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Cognitive antecedents: Emotions differ from visceral factors like pain and hunger in that they
are largely triggered by beliefs, though some emotions may be triggered by sensory signals
Intentional objects: Emotions are about something Physiological arousal: Emotional states are
characterized by hormonal changes and changes in the autonomic nervous system Physiological
expressions: Emotions have characteristic observable expressions and bodily postures which can
serve as signals to others Valence: Term used to denote that emotions are located on a pleasure-pain
scale, with a neutral zero point of emotional indifference Action tendencies: states of readiness to
execute a given kind of action Action tendencies have the character of urges or impulses. (Frijda
1986)
2. Impact of emotions on behaviour Emotions influence human behaviour through their action
tendencies. Selective activation of memory structures >Pictures displaying emotional content are
better remembered>Mood influences recollection of events experienced in the same mood Selective
priming of cognitive constructs>Selective absorption of mood-congruent information>give more
weight to choice of relevant stimuli>System influencing the choice of relevant stimuli
3. Over-prediction of emotions-affects trade-offs >> Fearful people expressed pessimistic risk
estimates and risk-averse choices, while angry people, resembling happy ones, expressed the opposite
->> Positive affect induces more risk aversion in lotteries of high stakes and more risk seeking in
lotteries of low stakes >> Sad individuals prefer high-risk/high-reward options, where as anxious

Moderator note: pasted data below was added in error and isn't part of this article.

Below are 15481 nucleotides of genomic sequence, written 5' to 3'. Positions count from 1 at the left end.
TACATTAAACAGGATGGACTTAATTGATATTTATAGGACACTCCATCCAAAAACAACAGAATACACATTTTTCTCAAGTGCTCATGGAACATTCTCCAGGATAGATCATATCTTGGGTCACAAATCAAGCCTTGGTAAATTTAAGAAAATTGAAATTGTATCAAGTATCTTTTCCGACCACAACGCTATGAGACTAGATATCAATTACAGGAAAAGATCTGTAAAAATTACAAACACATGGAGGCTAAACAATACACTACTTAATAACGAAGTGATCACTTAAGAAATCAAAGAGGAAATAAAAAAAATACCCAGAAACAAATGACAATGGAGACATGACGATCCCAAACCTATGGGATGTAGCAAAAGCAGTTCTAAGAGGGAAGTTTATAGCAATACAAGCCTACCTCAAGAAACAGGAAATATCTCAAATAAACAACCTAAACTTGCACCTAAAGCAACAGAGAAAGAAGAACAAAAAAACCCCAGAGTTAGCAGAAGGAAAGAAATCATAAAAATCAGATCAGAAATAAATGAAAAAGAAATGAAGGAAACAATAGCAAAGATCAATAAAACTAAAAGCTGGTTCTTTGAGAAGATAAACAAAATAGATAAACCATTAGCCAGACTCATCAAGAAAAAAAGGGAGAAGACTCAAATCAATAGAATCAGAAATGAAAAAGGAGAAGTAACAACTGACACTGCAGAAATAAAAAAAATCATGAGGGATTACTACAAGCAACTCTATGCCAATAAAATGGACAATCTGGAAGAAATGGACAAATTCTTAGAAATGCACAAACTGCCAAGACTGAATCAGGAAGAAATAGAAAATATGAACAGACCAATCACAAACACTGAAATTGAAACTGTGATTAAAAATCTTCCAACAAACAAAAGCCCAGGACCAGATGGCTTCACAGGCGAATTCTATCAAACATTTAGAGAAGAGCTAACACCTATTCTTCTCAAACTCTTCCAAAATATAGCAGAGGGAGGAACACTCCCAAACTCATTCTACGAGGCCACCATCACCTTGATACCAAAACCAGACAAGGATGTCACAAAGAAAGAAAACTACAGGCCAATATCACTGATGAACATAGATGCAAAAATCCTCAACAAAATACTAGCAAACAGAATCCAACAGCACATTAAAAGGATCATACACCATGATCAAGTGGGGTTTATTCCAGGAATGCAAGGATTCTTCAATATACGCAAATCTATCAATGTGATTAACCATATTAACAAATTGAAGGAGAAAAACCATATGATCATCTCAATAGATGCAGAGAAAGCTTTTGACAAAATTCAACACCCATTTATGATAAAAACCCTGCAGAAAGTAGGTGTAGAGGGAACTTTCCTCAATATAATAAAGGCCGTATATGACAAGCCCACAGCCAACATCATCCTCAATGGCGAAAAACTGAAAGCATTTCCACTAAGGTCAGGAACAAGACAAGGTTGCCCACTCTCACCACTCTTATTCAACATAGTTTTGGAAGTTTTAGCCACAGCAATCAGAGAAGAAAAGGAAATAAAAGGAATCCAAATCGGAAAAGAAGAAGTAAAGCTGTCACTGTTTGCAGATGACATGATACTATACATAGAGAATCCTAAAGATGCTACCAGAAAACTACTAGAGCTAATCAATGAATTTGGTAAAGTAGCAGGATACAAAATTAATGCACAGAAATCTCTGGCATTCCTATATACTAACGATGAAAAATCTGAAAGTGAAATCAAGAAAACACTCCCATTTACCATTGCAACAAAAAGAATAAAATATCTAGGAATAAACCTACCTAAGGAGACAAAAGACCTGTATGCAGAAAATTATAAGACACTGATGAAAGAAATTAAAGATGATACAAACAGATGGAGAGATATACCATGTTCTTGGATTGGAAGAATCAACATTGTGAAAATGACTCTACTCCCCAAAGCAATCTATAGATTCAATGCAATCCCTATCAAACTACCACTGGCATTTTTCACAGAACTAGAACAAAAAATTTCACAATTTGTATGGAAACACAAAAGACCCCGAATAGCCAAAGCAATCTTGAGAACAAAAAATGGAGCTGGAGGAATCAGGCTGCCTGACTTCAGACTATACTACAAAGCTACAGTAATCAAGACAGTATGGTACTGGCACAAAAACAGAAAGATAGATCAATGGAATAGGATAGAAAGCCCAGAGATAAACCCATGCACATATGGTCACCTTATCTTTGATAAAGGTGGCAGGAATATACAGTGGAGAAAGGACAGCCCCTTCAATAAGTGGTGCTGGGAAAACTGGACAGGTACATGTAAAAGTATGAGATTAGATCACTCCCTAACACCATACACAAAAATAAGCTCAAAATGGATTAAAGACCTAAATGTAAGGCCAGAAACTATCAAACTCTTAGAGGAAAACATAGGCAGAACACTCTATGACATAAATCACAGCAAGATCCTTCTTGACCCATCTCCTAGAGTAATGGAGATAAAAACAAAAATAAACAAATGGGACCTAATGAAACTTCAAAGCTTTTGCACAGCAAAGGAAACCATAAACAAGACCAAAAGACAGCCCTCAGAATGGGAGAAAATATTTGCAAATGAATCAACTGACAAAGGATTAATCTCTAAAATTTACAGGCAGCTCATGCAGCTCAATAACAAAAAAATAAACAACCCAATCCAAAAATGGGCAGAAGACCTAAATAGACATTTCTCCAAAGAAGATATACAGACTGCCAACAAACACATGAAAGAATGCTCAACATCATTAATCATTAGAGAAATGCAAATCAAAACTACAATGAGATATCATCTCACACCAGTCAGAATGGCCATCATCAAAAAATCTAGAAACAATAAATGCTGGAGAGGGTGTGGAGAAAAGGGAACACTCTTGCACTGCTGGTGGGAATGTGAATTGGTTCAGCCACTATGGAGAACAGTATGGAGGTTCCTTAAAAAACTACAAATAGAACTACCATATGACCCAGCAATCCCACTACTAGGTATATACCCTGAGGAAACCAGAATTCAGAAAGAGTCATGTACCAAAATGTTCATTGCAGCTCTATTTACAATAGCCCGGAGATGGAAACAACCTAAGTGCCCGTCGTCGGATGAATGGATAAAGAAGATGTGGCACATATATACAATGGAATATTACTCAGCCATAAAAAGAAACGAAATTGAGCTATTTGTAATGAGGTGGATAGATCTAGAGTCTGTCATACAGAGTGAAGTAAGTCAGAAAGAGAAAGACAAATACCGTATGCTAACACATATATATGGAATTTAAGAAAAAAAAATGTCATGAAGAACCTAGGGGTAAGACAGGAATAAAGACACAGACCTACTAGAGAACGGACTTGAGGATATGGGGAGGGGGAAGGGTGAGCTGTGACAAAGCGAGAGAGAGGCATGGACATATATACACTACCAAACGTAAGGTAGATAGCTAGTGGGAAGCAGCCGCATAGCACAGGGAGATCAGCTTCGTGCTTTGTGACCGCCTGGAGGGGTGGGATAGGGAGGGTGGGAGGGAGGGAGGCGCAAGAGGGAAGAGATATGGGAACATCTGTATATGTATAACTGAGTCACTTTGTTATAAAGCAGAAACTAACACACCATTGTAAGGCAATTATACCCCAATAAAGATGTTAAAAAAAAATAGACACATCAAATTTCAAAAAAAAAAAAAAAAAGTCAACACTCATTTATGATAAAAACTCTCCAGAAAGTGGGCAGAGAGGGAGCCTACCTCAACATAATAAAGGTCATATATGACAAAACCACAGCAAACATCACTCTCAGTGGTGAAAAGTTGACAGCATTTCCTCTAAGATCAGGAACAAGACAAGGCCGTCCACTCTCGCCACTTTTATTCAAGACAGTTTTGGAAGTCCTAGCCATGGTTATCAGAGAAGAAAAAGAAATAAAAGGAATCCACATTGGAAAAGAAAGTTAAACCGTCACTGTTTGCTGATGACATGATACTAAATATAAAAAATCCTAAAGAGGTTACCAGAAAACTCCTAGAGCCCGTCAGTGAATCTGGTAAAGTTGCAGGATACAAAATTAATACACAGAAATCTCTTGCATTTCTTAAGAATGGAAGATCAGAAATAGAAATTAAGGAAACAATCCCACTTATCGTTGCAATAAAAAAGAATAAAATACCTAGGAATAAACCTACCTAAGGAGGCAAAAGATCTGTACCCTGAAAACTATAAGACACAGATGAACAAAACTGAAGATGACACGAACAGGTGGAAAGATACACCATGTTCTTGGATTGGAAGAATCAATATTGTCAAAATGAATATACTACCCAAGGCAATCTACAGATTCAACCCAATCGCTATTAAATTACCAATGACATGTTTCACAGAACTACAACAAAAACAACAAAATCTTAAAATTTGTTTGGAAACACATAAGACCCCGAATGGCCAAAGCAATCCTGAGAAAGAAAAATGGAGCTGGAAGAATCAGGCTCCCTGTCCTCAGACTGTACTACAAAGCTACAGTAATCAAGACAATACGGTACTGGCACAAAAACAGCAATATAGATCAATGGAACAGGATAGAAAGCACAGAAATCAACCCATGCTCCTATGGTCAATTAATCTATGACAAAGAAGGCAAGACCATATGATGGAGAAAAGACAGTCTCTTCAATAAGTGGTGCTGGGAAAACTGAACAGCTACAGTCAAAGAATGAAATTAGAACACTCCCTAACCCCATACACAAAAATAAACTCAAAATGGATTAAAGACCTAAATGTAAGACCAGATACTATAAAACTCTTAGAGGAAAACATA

individuals favour low-risk/low-reward options. Good (bad) moods lead to less (more) risk tolerance in
capital markets >> Guilt induces greater risk aversion, while the opposite is true when the person feels
like a victim >> People are generally risk averse in their own choices, but risk neutral in their prediction
for the average student
A risk averse investor is an investor who prefers lower returns with known risks rather than higher
returns with unknown risks
A risk neutral party's decisions are not affected by the degree
of uncertainty in a set of outcomes, so a risk neutral party is indifferent between choices with equal
expected payoffs even if one choice is riskier.
Investor who likes to
take risk and is even willing to pay for it. Also called risk lover.
4. Emotional dissonance: feeling different and expressing differently. Felt vs displayed emotions.
Faking Surface acting (following display rules); Deep acting (modify true inner feelings based on
display rules)
5. Emotional Intelligence: Ability to perceive and distinguish emotions in self and others >
Understand the meaning of these emotions > Ability to manage and regulate ones emotions
EI correlated with job performance and used as a factor for hiring decisions People in good moods
tend to be more creative than people in bad moods Positive emotions enhance problem solving skills
more options generated leading to better solutions Positive emotions promote flexibility and
openness in thinking Yerkes-Dodson law Positive mood improves persistence and motivation
Leadership speak to the emotions change management Deviant workplace behaviour
1. Motivation: Mental processes that account for an individuals intensity, direction and persistence of
effort toward any goal. Promotion is reward not an achievement. Achievement: internal motivation
(satisfaction), external motivation (reward) Achievement (doing something great) +Reward (somebody
giving you for doing-recognition). Reward can be given without achievements also.
2. Theory X and Theory Y (Douglas McGregor)
Theory X: employees inherently dislike work and are lazy, hence must be supervised closely or even
coerced to perform.
Theory Y: employees view work as being as natural as rest or play, hence they